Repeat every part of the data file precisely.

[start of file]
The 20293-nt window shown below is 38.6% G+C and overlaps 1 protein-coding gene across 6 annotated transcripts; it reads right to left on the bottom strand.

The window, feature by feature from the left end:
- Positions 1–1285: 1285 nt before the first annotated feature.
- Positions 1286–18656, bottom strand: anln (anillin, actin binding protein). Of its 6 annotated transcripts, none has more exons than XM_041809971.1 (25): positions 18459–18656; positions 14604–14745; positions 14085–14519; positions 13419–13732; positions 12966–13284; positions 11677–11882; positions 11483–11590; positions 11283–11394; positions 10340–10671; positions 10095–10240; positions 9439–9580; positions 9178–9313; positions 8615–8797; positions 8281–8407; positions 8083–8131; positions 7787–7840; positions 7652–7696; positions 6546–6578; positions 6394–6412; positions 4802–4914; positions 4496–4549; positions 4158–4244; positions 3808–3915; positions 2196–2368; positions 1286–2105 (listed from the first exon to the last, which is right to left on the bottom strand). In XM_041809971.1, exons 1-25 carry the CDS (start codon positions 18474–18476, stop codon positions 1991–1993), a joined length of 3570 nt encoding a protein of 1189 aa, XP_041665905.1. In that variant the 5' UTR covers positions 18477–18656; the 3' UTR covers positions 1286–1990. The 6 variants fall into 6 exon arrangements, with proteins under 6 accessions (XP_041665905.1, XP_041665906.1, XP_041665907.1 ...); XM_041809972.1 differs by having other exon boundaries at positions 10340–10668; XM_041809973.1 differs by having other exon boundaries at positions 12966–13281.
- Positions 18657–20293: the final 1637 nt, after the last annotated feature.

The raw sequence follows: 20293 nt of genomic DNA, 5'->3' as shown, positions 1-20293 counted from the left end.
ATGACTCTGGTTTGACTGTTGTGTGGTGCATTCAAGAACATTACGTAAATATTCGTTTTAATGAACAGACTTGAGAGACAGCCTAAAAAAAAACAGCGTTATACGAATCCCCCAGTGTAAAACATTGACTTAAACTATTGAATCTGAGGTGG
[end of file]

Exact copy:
The 20293-nt window shown below is 38.6% G+C and overlaps 1 protein-coding gene across 6 annotated transcripts; it reads right to left on the bottom strand.

The window, feature by feature from the left end:
- Positions 1–1285: 1285 nt before the first annotated feature.
- Positions 1286–18656, bottom strand: anln (anillin, actin binding protein). Of its 6 annotated transcripts, none has more exons than XM_041809971.1 (25): positions 18459–18656; positions 14604–14745; positions 14085–14519; positions 13419–13732; positions 12966–13284; positions 11677–11882; positions 11483–11590; positions 11283–11394; positions 10340–10671; positions 10095–10240; positions 9439–9580; positions 9178–9313; positions 8615–8797; positions 8281–8407; positions 8083–8131; positions 7787–7840; positions 7652–7696; positions 6546–6578; positions 6394–6412; positions 4802–4914; positions 4496–4549; positions 4158–4244; positions 3808–3915; positions 2196–2368; positions 1286–2105 (listed from the first exon to the last, which is right to left on the bottom strand). In XM_041809971.1, exons 1-25 carry the CDS (start codon positions 18474–18476, stop codon positions 1991–1993), a joined length of 3570 nt encoding a protein of 1189 aa, XP_041665905.1. In that variant the 5' UTR covers positions 18477–18656; the 3' UTR covers positions 1286–1990. The 6 variants fall into 6 exon arrangements, with proteins under 6 accessions (XP_041665905.1, XP_041665906.1, XP_041665907.1 ...); XM_041809972.1 differs by having other exon boundaries at positions 10340–10668; XM_041809973.1 differs by having other exon boundaries at positions 12966–13281.
- Positions 18657–20293: the final 1637 nt, after the last annotated feature.

The raw sequence follows: 20293 nt of genomic DNA, 5'->3' as shown, positions 1-20293 counted from the left end.
ATGACTCTGGTTTGACTGTTGTGTGGTGCATTCAAGAACATTACGTAAATATTCGTTTTAATGAACAGACTTGAGAGACAGCCTAAAAAAAAACAGCGTTATACGAATCCCCCAGTGTAAAACATTGACTTAAACTATTGAATCTGAGGTGG